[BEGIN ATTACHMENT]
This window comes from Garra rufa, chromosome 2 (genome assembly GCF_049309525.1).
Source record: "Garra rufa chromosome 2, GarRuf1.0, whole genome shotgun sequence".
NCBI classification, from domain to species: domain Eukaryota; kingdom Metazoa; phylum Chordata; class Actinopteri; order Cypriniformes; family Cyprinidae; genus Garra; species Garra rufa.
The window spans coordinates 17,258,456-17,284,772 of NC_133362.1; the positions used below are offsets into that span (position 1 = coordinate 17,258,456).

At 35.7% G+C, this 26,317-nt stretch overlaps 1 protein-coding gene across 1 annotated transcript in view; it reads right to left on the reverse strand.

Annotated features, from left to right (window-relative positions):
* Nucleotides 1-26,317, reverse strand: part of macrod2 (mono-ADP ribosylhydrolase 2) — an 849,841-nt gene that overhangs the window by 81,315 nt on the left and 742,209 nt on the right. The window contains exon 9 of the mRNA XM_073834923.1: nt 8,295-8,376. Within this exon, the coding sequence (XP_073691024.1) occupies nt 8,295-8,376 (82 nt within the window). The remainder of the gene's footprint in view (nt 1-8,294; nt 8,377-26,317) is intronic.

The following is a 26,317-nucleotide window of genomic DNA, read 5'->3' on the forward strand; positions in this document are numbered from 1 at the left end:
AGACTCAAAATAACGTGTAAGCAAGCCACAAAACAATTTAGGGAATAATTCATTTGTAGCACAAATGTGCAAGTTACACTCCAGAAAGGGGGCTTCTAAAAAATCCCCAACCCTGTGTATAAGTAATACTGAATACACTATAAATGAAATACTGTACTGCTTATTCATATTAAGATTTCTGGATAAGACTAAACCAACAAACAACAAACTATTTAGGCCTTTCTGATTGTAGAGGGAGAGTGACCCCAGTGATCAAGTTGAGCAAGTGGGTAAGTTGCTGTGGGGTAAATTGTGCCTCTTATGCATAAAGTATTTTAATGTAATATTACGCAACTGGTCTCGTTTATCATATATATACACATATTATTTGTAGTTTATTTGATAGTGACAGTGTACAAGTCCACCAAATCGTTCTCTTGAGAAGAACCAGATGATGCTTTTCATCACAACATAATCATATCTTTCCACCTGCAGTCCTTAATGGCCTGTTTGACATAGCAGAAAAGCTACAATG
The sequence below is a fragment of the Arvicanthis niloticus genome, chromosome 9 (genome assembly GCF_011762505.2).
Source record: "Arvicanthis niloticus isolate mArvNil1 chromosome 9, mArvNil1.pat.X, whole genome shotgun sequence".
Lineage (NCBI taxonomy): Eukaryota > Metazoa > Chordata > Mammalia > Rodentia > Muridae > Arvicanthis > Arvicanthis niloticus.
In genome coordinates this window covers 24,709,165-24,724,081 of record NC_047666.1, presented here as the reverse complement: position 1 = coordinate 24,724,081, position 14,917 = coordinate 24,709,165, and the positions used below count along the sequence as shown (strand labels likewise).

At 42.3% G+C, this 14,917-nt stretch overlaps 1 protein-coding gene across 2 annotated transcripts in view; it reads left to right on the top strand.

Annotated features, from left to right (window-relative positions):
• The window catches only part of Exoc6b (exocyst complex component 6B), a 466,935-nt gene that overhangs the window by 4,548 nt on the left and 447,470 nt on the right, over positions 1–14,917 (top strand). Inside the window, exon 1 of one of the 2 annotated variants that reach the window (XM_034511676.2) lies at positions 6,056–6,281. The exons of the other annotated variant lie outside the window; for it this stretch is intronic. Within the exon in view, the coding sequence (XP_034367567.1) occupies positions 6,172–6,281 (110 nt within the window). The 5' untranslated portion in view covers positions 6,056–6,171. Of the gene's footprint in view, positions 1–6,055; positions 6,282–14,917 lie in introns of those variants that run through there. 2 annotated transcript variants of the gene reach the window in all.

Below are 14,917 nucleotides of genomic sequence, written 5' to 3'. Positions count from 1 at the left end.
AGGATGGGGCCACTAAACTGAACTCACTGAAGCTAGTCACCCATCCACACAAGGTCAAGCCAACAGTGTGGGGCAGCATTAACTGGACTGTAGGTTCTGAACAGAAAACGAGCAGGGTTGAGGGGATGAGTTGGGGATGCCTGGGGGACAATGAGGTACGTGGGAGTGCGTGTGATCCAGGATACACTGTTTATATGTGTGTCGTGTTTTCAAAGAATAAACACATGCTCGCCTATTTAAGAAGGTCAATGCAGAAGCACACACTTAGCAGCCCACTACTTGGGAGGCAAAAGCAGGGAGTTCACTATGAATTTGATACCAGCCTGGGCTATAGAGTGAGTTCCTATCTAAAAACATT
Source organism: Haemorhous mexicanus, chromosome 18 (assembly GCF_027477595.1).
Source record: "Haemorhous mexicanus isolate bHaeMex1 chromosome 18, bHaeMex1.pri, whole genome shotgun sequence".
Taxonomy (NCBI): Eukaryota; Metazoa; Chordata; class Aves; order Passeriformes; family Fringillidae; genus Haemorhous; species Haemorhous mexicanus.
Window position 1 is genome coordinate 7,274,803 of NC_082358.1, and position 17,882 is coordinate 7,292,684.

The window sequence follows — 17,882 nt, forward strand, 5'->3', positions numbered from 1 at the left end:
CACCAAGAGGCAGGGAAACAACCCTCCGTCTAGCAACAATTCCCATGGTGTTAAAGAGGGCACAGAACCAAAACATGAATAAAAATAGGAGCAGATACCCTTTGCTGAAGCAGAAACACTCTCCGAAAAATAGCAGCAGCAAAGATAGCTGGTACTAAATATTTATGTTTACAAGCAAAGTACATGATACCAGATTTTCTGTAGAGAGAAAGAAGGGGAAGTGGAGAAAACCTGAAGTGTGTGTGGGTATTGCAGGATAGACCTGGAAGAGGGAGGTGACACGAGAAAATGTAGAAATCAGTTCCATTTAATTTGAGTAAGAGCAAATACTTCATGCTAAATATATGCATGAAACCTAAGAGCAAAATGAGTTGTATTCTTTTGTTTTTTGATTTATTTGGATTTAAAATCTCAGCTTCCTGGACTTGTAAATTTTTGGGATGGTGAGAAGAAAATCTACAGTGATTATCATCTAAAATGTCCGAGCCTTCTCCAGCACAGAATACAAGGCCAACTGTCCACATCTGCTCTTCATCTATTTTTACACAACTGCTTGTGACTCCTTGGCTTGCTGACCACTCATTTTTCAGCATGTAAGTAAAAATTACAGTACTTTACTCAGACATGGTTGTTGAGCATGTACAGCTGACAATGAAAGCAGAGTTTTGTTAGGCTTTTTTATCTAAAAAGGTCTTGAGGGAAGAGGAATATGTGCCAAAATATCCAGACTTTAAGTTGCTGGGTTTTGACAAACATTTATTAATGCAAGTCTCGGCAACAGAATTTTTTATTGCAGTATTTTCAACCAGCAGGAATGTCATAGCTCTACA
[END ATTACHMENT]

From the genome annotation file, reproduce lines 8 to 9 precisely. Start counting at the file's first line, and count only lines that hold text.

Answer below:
The following is a 26,317-nucleotide window of genomic DNA, read 5'->3' on the forward strand; positions in this document are numbered from 1 at the left end:
AGACTCAAAATAACGTGTAAGCAAGCCACAAAACAATTTAGGGAATAATTCATTTGTAGCACAAATGTGCAAGTTACACTCCAGAAAGGGGGCTTCTAAAAAATCCCCAACCCTGTGTATAAGTAATACTGAATACACTATAAATGAAATACTGTACTGCTTATTCATATTAAGATTTCTGGATAAGACTAAACCAACAAACAACAAACTATTTAGGCCTTTCTGATTGTAGAGGGAGAGTGACCCCAGTGATCAAGTTGAGCAAGTGGGTAAGTTGCTGTGGGGTAAATTGTGCCTCTTATGCATAAAGTATTTTAATGTAATATTACGCAACTGGTCTCGTTTATCATATATATACACATATTATTTGTAGTTTATTTGATAGTGACAGTGTACAAGTCCACCAAATCGTTCTCTTGAGAAGAACCAGATGATGCTTTTCATCACAACATAATCATATCTTTCCACCTGCAGTCCTTAATGGCCTGTTTGACATAGCAGAAAAGCTACAATG